University of Tasmania alumna Arlie McCarthy has launched what she hopes is mission possible— stopping alien species invading the polar regions.
The marine biologist has co-founded a new educational and biosecurity engagement initiative: The Polar Alien Hunters, which aims to educate visitors to the Antarctic regions about the risk of introducing non-native species.
“Antarctica is the last true wilderness on the planet, but with climate change and an increase in human visitors, the unique and fragile ecosystems of the polar regions are under threat,” Arlie said.
The skilled science communicator and recipient of the prestigious John Monash Scholarship is completing her PhD at Cambridge University and the British Antarctic Survey.
Arlie’s research looks at the way that non-native marine species could be introduced to ecosystems, through transport on the bottom of boats and ships, but also the capacity of these species to establish populations now and in the future.
“People may be aware of non-native species, such as cane toads, rabbits and carp, but I am interested in the things that are stuck to the underside of ships and boats, such as algae, seaweeds and little creatures that are related to sand fleas or jellyfish,” she said.
“When ships travel around the world, they take these species with them.”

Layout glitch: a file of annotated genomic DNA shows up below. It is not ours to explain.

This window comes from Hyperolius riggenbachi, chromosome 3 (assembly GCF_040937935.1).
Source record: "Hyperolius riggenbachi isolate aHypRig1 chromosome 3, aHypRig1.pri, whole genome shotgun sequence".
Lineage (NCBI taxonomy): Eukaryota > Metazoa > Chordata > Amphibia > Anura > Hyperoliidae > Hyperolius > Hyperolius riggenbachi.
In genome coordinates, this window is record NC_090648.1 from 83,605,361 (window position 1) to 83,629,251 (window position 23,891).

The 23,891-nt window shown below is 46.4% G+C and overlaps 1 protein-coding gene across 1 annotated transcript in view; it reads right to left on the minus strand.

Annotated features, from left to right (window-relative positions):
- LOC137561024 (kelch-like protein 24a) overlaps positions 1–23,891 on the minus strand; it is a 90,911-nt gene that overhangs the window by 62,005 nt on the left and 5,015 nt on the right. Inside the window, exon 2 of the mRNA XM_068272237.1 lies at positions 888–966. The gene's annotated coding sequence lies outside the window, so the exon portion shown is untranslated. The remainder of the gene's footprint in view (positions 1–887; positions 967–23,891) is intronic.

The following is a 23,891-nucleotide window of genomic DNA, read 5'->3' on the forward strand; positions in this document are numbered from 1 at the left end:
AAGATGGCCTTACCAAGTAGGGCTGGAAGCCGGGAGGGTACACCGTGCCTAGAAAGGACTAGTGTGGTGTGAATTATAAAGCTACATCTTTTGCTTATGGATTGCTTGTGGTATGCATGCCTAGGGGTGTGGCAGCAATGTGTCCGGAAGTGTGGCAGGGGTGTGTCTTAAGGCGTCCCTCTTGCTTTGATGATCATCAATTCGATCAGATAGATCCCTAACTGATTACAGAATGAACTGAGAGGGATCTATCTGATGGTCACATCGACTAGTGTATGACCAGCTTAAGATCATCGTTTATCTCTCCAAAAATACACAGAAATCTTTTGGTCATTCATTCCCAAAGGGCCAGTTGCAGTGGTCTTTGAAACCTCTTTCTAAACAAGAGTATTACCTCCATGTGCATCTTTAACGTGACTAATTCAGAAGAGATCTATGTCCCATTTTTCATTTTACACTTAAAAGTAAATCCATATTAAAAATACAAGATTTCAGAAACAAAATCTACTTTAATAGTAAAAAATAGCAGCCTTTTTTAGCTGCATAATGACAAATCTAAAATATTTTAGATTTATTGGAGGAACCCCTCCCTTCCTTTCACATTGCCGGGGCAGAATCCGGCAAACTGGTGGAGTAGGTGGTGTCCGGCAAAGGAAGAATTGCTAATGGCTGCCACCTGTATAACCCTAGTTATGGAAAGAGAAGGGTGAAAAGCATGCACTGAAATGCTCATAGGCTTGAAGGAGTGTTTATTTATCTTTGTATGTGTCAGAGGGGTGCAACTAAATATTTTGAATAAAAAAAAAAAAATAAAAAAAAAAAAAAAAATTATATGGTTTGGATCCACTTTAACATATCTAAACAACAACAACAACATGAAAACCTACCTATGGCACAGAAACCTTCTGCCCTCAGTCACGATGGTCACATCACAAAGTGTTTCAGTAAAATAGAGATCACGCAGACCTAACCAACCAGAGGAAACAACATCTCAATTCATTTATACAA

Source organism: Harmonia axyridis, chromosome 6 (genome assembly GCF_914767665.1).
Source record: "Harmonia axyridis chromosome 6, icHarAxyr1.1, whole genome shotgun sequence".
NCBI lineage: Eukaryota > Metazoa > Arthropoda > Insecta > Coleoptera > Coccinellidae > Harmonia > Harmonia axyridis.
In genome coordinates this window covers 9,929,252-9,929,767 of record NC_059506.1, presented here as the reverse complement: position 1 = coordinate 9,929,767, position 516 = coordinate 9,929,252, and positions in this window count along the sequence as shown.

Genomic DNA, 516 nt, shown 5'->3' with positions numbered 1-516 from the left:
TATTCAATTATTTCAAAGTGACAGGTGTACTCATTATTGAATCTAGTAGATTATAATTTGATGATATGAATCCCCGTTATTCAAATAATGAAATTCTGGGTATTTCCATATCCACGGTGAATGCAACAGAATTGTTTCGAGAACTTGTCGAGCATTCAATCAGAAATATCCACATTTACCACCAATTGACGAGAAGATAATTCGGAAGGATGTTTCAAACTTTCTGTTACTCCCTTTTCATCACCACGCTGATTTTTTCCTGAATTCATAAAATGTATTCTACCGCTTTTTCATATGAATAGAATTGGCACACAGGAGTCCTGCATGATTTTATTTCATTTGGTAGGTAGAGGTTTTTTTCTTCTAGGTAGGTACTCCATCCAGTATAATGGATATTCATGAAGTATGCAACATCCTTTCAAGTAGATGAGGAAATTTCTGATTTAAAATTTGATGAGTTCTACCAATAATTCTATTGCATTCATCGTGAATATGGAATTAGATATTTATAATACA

Arlie studied a Bachelor of Science at the University of Melbourne and a Diploma of Languages (German), before moving to Hobart to complete a Masters in Marine and Antarctic Science at the University of Tasmania in Hobart.
In hindsight, her decision to study science with a major in Zoology was not unexpected.
“Curiosity and an enthusiasm for learning new things was highly valued in my family,” Arlie said.
“Growing up in Melbourne, we would go camping and my mum, who is a plant scientist, would always talk about the natural world.
“I always loved animals and from the age of 10, I was sending donations to wildlife charities, so even though studying Zoology wasn’t a conscious decision, when I look back, it seems only natural that I studied it.”
Her research has taken her around the world. For now, Cambridge, England is home. Studying during the extended COVID-19 lockdowns has had an impact on her PhD plans, but she is adapting to the challenges.
“I had a two-week field to the Falkland Islands to collect samples postponed, but thankfully a lot of my research can be conducted on a computer.”
It has also given her the time to co-found the science and education engagement project The Polar Alien Hunters with Jesamine Bartlett, a terrestrial researcher focused on polar invaders and how they influence the ecosystems.
Christy Hehir, a psychologist and tourism expert based at the University of Surrey, who specialises in polar tourism and behaviour change for conservation, and polar biologist and illustrator Alice Pullen are also collaborators on the project.
Currently, Antarctica has no confirmed species of invasive species and the alien hunters would like to keep it that way.
The aim is to inform and educate visitors to the polar regions about the risk of invasive species.
“We want to educate visitors about the best way to keep themselves and their own ‘spaceships’ alien free when they visit Antarctica,” she said.
Applications for the 2022 John Monash Scholarships open on the 1st of May.
Image: Liz Addicoat